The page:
You will undertake supervised practical placement activity, overseen by programme staff, for one day per week in Year 1 until December and then two days per week in Year 1 thereafter. These placements are normally within the North West. There is a requirement for 130 days' placement in Years 2 and 3.

Further details about how you may pursue assistant educational psychologist posts or bursary placements are provided before accepting a place on the programme.

When you become a postgraduate researcher in the School of Environment, Education and Development (SEED), you'll join a postgraduate community of more than 1,000 doctoral students from more than 100 different countries, all studying within the Faculty of Humanities.

You'll be assigned to a specific research grouping that complements your research interests and have access to a variety of interdisciplinary research institutes.

Our working environments are often spacious and open-plan, giving you plenty of opportunities to communicate with colleagues and staff within the School, and you will have your own desk space as well as access to our fantastic range of libraries on campus.

All of our academic supervisors are research active and will support you to work on challenging research problems and develop rigorous, creative and original research.

You can expect to meet with your supervisor at least once a month to discuss progress on your project.

As a postgraduate researcher, you'll have access to a large and diverse community of internationally recognised academic experts offering an environment that will stimulate intellectual debate and development.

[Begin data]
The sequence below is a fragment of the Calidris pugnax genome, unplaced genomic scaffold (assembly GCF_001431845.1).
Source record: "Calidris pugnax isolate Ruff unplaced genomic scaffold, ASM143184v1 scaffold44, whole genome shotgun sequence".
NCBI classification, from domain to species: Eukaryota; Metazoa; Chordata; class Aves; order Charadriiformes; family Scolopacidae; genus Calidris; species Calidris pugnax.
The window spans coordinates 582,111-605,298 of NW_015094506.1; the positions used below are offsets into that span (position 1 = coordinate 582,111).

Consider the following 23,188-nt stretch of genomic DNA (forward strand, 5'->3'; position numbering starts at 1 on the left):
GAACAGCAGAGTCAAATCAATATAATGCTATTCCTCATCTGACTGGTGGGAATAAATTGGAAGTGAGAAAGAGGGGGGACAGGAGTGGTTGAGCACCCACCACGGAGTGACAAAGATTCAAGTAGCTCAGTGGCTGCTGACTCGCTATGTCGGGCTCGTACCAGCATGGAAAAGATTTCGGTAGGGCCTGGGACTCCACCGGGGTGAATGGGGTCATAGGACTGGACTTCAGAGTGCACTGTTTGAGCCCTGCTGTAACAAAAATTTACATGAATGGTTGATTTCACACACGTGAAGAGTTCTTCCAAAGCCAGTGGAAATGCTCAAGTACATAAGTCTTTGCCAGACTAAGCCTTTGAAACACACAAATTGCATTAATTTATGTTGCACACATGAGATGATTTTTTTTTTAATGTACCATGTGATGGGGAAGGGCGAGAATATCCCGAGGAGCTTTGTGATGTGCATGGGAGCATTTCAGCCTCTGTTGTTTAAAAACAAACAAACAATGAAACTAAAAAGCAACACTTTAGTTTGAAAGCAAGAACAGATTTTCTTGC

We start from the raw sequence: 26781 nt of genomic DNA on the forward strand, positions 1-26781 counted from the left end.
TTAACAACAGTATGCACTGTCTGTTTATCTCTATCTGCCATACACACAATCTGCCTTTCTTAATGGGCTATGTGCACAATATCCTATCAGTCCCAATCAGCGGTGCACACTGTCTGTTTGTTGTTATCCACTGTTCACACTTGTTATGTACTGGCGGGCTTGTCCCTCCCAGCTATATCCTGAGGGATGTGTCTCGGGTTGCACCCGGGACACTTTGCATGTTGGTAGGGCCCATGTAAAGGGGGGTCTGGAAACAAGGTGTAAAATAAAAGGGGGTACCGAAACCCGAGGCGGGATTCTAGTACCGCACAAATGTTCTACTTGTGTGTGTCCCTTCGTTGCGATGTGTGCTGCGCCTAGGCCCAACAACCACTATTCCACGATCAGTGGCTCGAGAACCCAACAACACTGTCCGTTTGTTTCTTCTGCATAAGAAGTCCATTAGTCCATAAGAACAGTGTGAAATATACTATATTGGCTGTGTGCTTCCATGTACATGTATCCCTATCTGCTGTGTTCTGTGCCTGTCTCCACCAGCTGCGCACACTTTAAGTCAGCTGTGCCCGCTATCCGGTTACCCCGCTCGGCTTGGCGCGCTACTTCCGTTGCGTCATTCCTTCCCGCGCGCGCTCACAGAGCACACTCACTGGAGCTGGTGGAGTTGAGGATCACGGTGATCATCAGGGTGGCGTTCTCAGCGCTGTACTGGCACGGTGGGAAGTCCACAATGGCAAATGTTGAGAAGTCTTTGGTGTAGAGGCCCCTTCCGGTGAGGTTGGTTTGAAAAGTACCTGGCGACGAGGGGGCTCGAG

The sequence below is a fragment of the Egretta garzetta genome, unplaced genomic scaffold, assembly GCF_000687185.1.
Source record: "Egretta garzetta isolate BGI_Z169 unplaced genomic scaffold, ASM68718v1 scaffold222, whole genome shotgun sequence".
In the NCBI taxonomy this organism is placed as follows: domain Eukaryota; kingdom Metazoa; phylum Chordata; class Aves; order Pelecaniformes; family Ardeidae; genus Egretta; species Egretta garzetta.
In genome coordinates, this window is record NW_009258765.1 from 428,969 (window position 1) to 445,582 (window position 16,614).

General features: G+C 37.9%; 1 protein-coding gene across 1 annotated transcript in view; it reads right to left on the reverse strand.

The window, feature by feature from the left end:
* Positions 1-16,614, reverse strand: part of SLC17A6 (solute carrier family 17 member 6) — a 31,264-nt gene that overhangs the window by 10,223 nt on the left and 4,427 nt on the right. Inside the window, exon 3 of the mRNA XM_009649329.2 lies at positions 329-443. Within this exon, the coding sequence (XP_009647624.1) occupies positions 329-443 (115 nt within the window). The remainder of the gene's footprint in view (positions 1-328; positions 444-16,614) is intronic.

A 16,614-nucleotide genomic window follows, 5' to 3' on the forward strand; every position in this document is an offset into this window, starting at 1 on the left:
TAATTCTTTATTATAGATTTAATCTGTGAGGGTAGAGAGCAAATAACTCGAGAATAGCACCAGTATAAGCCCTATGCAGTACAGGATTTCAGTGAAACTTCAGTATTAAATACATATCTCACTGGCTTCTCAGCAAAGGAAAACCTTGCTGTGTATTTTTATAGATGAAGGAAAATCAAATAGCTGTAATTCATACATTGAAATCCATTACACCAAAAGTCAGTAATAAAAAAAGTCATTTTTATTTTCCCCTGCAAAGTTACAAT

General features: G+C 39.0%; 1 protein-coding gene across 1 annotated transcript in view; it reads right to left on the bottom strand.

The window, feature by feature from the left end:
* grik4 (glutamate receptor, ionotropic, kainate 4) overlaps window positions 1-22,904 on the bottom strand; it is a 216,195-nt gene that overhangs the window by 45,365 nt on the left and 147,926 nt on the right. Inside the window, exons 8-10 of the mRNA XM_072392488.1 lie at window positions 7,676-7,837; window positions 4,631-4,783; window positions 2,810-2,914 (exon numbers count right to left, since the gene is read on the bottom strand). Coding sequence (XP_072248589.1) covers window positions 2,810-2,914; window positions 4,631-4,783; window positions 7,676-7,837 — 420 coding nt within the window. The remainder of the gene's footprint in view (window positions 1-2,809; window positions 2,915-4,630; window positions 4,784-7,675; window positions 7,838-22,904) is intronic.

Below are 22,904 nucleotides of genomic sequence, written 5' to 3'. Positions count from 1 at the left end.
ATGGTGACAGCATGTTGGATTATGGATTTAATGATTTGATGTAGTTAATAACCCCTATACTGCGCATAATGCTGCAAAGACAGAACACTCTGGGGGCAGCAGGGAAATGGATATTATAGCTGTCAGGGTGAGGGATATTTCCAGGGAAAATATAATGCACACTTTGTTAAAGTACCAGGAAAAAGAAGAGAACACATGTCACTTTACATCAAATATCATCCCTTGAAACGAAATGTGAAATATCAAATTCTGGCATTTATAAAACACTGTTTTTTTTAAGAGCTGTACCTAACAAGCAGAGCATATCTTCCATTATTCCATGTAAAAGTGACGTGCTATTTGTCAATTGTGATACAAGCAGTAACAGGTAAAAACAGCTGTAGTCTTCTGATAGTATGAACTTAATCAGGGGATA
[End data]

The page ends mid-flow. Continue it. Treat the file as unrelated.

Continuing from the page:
We provide additional financial support for a number of activities related to your PhD, including:

  • presenting at international conferences;
  • attending workshops that provide relevant professional opportunities;
  • conducting fieldwork in the UK and overseas.

Coursework and assessment

For assessment purposes, the programme is divided into four parts:
  • three research-based assignments of 10,000 words each;
  • a professional practice portfolio of 20,000 words, submitted in Year 3, and a professional practice viva;
  • three practice placement supervisor reports and four tutor observations of placement practice;
  • A written thesis comprising two academic papers, plus a dissemination evaluation with satisfactory oral defence (viva voce).

Scholarships and bursaries

Funding for fees is provided by the Department for Education (DfE), throughout all three years of the programme.

The DfE also provides a bursary in year one. For years two and three, trainees are able to opt into the bursary allocation system, which provides all funded bursary placements.

Programme collaborators

Research is commissioned through regional and national collaborations with a range of stakeholders.

We work closely with NWPEP to generate placements and NORMIDSW and SEEL to deliver placements nationally.

Facilities

MIE is located in the University's Ellen Wilkinson building, which is centrally located on the University's Oxford Road campus, close to the Main Library, Alan Gilbert Learning Commons and the Students Union.

Disability support

Practical support and advice for current students and applicants is available from the Disability Advisory and Support Service.

For more information, email  dass@manchester.ac.uk